I’m sure it’s because Blosxom’s scent of simplicity has people doing what they want, with code, because there’s only the slightest whiff of required compliance, to fit in with how Blosxom works, and that’s something that all platforms, languages, and minds share: files.
The essence of Blosxom, using basic tools and OS-level building blocks, inspires one to keep things simple, and celebrate the humble file as the lowest common denominator for data interchange. Now that I’ve got the possibility of including lists of things on this page (or on other blog pages, for that matter), I’ve managed to address a ‘problem’ I’ve had for a while in a really simple way. I have a bookmark folder in my Galeon web browser called ‘to read’ where I keep references to articles that I want to print out and read (on the train, mostly) – most of the time, though, I don’t have access to a printer.
With a simple script, I just parse Galeon’s bookmark file to pull out the items in the ‘to read’ folder, and make them into a simple list, which I then drop into my file area reserved for Blosxom. A simple reference to this list in the template, and ecce, I have my ‘to read’ list available on every workstation I sit down at.
The move from Peerkat to Blosxom coincided with open disk surgery on our colo box that hosts this website. I’ve got this weblog up and running but need to install Python so I can boot my Peerkat-based experiments previously at http://www.pipetree.com:8080.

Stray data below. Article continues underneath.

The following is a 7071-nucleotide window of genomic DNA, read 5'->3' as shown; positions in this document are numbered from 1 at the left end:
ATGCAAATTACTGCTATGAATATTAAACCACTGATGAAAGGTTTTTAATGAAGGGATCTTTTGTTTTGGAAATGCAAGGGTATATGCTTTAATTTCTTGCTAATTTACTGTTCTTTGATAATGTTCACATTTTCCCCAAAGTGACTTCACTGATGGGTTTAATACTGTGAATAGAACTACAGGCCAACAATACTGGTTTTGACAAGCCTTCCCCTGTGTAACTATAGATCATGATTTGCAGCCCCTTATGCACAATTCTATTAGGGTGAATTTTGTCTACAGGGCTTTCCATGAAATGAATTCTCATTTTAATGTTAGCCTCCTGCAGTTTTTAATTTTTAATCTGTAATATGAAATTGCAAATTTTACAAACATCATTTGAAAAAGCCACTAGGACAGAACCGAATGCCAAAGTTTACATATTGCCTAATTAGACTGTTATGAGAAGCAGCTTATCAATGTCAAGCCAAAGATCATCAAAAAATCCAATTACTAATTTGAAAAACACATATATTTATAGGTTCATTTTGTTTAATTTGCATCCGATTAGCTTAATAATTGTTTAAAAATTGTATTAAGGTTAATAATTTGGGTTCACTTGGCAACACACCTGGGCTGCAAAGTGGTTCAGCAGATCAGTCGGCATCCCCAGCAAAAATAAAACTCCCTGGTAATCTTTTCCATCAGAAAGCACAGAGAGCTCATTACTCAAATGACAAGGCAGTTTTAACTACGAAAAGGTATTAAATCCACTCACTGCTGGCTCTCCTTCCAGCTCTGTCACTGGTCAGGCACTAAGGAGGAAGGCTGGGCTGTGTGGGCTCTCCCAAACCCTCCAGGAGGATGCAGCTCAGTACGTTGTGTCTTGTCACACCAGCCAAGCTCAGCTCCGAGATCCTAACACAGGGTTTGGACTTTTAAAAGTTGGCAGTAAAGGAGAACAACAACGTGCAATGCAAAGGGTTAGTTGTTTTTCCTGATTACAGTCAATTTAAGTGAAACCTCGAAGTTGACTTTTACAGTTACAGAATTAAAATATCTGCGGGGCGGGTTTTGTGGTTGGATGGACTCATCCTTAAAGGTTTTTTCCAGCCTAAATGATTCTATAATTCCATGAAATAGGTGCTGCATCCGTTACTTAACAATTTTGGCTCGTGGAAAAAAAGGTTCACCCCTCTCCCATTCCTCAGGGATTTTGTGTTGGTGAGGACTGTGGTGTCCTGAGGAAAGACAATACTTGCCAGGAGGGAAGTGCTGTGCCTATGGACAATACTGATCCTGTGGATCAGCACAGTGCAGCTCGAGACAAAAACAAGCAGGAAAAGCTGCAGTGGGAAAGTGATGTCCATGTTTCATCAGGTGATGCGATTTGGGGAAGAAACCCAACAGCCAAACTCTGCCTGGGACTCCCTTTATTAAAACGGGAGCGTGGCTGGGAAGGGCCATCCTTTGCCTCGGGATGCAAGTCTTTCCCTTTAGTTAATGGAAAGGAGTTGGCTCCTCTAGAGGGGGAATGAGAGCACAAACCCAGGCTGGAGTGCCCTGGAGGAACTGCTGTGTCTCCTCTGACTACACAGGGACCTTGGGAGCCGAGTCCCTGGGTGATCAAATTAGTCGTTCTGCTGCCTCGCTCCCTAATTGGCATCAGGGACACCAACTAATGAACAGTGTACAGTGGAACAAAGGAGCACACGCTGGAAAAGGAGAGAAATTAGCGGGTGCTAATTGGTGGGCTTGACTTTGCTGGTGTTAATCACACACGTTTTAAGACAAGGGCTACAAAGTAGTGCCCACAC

I’m really taken with the simplicity of Blosxom. As the weblog entries are simply textfiles, I think I’m going to start using CVS to give me the ability to write offline too. I travel a lot, and my trust Sony Linux laptop goes everywhere with me.
My interview on jabber.org has been posted. Yikes!
I visited Matt’s blog today after finding his Google script that I’ve adopted, and followed an interesting link to an article, “Search the web via IM”, in which Matt is interviewed regarding Googlematic. It’s interesting that the ideas expressed at the start of the article:
Do you use your IM client so much that you feel like you live in it? Would you like to use it for tasks other than one-to-one communication — say, for looking up Web pages?
are in line with what I wrote about in an article about Jabber and bots called “Is Jabber’s Chatbot the Command Line of the Future?”.
I do like the idea of permanent windows opened and connected to bots providing services.
Well, after having a look at Peerkat, from the pen of that maven Rael Dornfest, I turned my attention to his Blosxom project, a beautifully simple weblog mechanism that celebrates the power of the *nix shell, tools, and simple files. It’s just up my street, and I’m a definite convert. Nice one, Rael.
I grabbed the latest version, 0+3i, and hacked in a bit of support for simple lists, such as you see on the right hand side of this page. Just as you write blog entries by editing .txt files, where the first line in the file becomes the entry’s title, so you create lists by editing .list files, where the first line in the file becomes the heading for the list. You include a list in your template by including the list’s name in square brackets, like this: [listname].
Because lists are just files, you can generate them in lots of ways. The Google search list on the right was created using a slightly modified version of Matt Webb’s GoogleSearch.pl script. I’ll probably cron the script to search Google every hour. See – powering Blosxom with standard tools like cron. Lovely.